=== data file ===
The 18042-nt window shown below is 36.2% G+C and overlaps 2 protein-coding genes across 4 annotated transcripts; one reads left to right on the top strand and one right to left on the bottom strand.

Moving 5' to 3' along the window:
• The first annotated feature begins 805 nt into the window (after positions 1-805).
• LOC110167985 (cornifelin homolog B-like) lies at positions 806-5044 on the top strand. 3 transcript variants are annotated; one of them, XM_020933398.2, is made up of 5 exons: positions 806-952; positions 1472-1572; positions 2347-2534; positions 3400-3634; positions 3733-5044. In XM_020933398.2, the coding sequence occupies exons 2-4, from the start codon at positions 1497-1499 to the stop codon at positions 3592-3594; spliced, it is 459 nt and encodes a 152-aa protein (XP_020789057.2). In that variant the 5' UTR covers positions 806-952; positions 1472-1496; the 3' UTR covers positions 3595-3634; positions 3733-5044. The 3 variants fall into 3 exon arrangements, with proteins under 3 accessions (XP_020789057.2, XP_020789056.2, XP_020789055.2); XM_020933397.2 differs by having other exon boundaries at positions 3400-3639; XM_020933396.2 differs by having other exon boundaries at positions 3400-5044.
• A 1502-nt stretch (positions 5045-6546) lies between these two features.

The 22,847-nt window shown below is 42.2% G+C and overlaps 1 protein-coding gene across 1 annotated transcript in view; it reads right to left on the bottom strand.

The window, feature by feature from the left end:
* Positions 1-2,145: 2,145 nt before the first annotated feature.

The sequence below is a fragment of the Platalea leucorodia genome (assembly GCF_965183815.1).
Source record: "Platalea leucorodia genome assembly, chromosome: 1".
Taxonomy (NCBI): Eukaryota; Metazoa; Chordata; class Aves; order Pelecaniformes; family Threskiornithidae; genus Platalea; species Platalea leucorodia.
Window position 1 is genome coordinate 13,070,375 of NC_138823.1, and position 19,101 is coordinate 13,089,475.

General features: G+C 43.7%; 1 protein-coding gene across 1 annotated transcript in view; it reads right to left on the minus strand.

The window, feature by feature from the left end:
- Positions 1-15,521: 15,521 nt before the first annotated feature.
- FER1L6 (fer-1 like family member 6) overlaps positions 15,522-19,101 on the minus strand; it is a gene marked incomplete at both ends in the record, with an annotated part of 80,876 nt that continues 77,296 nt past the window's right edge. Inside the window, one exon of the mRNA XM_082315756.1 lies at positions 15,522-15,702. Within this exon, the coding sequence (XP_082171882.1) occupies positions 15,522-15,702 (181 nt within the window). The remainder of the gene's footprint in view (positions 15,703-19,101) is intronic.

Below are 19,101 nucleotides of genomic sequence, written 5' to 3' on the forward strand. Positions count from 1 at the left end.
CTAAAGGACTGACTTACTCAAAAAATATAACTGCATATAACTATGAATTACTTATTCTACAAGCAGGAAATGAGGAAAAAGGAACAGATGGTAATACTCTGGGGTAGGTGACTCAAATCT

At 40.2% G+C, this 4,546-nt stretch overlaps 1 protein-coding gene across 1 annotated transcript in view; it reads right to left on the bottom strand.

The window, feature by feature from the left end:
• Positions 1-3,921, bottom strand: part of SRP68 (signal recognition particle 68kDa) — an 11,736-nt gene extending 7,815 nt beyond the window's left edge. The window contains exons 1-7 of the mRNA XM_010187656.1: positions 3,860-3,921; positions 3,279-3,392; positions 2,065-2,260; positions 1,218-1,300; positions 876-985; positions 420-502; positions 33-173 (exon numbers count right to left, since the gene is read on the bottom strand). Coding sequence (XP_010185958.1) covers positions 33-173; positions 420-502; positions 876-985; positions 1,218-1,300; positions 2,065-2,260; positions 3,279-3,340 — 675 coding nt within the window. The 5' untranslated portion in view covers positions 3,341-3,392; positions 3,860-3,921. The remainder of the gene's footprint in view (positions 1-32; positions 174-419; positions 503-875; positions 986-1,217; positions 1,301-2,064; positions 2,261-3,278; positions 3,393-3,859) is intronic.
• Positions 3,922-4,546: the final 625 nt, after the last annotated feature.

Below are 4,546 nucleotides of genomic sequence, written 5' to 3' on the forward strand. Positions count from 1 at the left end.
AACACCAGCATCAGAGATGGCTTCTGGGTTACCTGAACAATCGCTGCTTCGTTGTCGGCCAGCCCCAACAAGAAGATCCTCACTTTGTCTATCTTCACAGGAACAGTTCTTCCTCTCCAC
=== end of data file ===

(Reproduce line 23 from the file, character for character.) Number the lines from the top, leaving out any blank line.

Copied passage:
Below are 4,546 nucleotides of genomic sequence, written 5' to 3' on the forward strand. Positions count from 1 at the left end.